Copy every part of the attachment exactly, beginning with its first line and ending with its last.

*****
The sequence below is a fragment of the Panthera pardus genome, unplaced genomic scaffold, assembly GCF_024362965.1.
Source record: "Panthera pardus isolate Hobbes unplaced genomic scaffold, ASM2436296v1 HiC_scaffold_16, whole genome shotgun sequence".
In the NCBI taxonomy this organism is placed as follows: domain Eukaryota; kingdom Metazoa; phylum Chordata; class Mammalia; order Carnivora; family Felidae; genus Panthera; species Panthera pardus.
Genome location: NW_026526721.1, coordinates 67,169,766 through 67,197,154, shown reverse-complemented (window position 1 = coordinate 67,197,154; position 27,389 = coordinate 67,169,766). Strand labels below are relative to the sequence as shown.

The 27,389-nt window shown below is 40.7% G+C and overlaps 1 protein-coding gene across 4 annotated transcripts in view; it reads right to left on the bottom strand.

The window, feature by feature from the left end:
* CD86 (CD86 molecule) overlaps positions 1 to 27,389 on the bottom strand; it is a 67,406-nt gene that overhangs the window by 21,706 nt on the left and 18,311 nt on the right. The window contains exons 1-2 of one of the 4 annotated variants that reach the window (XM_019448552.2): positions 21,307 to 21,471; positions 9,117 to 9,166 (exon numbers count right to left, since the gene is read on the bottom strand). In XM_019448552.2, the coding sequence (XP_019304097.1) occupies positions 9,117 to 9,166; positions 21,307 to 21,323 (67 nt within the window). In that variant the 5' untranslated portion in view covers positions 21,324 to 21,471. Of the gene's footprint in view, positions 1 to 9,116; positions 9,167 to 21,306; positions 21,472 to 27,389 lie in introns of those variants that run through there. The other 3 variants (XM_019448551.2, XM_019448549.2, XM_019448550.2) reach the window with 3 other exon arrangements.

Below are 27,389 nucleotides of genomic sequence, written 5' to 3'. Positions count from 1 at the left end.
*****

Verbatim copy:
The sequence below is a fragment of the Panthera pardus genome, unplaced genomic scaffold, assembly GCF_024362965.1.
Source record: "Panthera pardus isolate Hobbes unplaced genomic scaffold, ASM2436296v1 HiC_scaffold_16, whole genome shotgun sequence".
In the NCBI taxonomy this organism is placed as follows: domain Eukaryota; kingdom Metazoa; phylum Chordata; class Mammalia; order Carnivora; family Felidae; genus Panthera; species Panthera pardus.
Genome location: NW_026526721.1, coordinates 67,169,766 through 67,197,154, shown reverse-complemented (window position 1 = coordinate 67,197,154; position 27,389 = coordinate 67,169,766). Strand labels below are relative to the sequence as shown.

The 27,389-nt window shown below is 40.7% G+C and overlaps 1 protein-coding gene across 4 annotated transcripts in view; it reads right to left on the bottom strand.

The window, feature by feature from the left end:
* CD86 (CD86 molecule) overlaps positions 1 to 27,389 on the bottom strand; it is a 67,406-nt gene that overhangs the window by 21,706 nt on the left and 18,311 nt on the right. The window contains exons 1-2 of one of the 4 annotated variants that reach the window (XM_019448552.2): positions 21,307 to 21,471; positions 9,117 to 9,166 (exon numbers count right to left, since the gene is read on the bottom strand). In XM_019448552.2, the coding sequence (XP_019304097.1) occupies positions 9,117 to 9,166; positions 21,307 to 21,323 (67 nt within the window). In that variant the 5' untranslated portion in view covers positions 21,324 to 21,471. Of the gene's footprint in view, positions 1 to 9,116; positions 9,167 to 21,306; positions 21,472 to 27,389 lie in introns of those variants that run through there. The other 3 variants (XM_019448551.2, XM_019448549.2, XM_019448550.2) reach the window with 3 other exon arrangements.

Below are 27,389 nucleotides of genomic sequence, written 5' to 3'. Positions count from 1 at the left end.